Sunday Snippet: The Power of the Outdoors!
Each summer it always amazes me the transformative power of the outdoor experience. The girls arrive at the beginning of each session, many still clutching their iPods and cellphones, wearing the latest trendy labels, displaying anxiety about the experience they are embarking on at camp. But within hours (sometimes even quicker than that!) after the electronics disappear and the designer apparel is shed, the sound of conversation and laughter rises significantly! Yes, being outdoors is something else when it comes to having fun and being in a community!
Unfortunately, being outdoors is sadly underrated in our culture. We have built shopping malls, domed stadiums, enclosed skyways, and tunnels to avoid having to deal with the uncertainty of what awaits us outdoors. It’s too hot or it’s too cold, it’s too cloudy or it’s too sunny, it’s too windy or it’s too calm, it’s raining, it’s snowing, it’s icy, it’s wet, it’s dusty – we are becoming averse to the inconsistencies of our environment. But what are the disadvantages of the always-72-degree temperatures, the properly balanced humidity, the hepa-filtered climates we have in our highly managed interior settings? More than we realize!
We are keenly aware of the increase of obesity and depression diagnoses among our children, their seemingly diminishing social skills, along with the exponential increase in time spent in front of screens. It seems clear that big problems exist for our kids and young adults, but the solutions seem far less obvious. What can be done to counter all of these troubling issues?
Go take a walk!
This isn’t just a flippant, defiant response suggesting we just ignore these issues. It is an actual solution to countering the negative stressors our children and youth are experiencing. Research has repeatedly shown the restorative nature of being outside with the wind in our faces, feeling the chill or the heat, and even the rain or the snow. Being outside is good for one’s health!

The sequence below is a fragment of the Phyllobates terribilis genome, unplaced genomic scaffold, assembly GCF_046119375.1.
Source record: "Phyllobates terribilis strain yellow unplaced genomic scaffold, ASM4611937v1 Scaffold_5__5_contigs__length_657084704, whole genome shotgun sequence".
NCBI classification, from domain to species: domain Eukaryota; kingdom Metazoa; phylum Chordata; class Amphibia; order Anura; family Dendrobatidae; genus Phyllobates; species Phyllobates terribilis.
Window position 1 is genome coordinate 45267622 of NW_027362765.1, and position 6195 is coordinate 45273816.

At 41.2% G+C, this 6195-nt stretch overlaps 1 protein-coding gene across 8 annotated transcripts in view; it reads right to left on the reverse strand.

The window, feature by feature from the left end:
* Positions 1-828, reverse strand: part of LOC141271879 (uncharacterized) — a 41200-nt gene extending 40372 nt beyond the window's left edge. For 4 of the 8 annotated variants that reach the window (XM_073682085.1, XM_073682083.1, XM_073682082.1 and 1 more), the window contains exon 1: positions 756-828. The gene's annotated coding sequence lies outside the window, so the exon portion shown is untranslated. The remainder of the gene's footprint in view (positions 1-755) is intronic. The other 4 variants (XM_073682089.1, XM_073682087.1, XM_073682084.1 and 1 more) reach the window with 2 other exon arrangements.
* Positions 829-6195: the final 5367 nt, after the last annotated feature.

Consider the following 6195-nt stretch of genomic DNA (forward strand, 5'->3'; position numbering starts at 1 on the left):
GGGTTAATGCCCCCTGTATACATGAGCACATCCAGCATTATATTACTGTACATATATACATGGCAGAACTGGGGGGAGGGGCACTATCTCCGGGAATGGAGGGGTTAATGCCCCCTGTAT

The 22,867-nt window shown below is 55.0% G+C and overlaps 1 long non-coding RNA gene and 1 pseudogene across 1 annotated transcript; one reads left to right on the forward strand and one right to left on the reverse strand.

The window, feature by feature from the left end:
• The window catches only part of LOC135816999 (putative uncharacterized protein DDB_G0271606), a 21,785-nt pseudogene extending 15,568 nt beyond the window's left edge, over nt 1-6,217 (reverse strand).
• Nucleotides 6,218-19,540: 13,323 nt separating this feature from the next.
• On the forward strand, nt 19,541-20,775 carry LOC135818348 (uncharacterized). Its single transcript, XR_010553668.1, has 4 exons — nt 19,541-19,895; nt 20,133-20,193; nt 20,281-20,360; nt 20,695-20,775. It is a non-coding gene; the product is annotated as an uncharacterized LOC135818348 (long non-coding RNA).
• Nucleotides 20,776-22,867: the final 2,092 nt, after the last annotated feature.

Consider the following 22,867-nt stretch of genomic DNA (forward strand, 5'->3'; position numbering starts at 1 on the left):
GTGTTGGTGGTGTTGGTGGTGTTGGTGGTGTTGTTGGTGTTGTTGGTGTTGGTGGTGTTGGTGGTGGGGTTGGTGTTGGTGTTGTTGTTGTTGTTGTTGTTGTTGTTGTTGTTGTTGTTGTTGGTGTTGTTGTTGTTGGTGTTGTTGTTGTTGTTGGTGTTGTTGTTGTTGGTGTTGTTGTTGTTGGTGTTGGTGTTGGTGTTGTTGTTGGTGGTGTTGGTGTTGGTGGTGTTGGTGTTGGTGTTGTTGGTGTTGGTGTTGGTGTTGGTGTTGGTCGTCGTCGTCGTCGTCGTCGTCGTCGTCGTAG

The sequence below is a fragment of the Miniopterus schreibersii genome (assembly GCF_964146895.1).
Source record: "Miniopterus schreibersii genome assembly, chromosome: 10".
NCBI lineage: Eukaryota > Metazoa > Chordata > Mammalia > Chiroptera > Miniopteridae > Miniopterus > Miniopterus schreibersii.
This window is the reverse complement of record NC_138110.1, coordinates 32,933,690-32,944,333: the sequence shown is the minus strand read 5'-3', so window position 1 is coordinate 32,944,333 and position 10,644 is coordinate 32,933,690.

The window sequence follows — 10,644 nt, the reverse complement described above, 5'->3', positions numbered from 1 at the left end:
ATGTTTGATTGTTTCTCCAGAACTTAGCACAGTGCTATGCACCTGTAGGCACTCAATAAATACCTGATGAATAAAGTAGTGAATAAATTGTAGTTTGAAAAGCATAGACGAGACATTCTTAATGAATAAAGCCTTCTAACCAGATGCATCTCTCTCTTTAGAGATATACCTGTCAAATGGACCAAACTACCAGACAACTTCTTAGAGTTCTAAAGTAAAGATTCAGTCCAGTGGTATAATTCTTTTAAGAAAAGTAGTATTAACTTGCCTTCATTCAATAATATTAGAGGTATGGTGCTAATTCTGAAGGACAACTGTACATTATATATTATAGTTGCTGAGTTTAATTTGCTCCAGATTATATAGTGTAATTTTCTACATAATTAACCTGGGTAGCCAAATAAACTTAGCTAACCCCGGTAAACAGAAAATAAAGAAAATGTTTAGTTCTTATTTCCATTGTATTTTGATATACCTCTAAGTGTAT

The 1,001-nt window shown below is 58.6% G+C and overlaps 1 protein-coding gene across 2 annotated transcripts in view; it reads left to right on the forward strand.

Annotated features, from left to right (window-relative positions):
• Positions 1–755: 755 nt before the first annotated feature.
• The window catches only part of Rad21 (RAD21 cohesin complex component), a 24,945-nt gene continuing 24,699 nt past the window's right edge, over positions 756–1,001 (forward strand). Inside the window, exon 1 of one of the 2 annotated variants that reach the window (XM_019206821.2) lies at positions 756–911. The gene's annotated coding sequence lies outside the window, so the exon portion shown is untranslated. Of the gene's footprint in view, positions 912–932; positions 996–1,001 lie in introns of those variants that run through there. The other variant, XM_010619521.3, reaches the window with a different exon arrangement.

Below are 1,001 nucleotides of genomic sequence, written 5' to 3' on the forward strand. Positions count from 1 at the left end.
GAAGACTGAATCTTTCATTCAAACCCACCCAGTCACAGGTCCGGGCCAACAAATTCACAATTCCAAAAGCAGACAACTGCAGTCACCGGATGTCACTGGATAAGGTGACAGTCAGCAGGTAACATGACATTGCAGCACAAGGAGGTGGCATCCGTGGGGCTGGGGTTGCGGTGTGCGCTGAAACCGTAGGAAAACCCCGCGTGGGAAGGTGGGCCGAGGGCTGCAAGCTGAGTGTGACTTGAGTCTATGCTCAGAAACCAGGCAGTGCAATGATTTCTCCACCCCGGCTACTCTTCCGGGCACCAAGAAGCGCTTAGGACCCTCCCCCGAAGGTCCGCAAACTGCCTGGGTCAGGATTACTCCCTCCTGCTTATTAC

Richard Louv, the author of Last Child In The Woods and The Nature Principal, recently penned an article exploring the healing and energizing power of the outdoor experience – Peace Like A River: There’s a Time for Hyper-vigilance and a Time to Pay a Different Kind of Attention. He described how nature provides respite for children and these experiences remain in our hearts and minds, helping us to stay calmer and more focused even as adults. He calls them our ‘meadow memories’. Louv quotes a young girl he recently listened to:
“When I’m in the woods,
I feel like I’m in my mother’s shoes.
It’s so peaceful out there and the air smells so good.
I mean, it’s polluted, but not as much as the city air.
It’s like you’re free when you go out there.
It’s your own time.
Sometimes I go there when I’m mad
— and then, just with the peacefulness, I’m better.
I can come back home happy,
and my mom doesn’t even know why!”
An experience at WeHaKee Camp for Girls provides an intentional community that takes place nearly entirely outside. It can provide each girl with an endless collection of ‘meadow memories’ in just one summer! By sending a girl to WeHaKee, parents give their daughters the chance to experience outside in ways that are not available at home or school. Combining the fresh air opportunities with the remarkable relationships girls create at WeHaKee helps them develop a positive outlook and strong resiliency in all that they do well beyond their time at camp.
Come to WeHaKee to create your ‘Meadow Memories’ this summer! Click HERE to register for Summer 2013.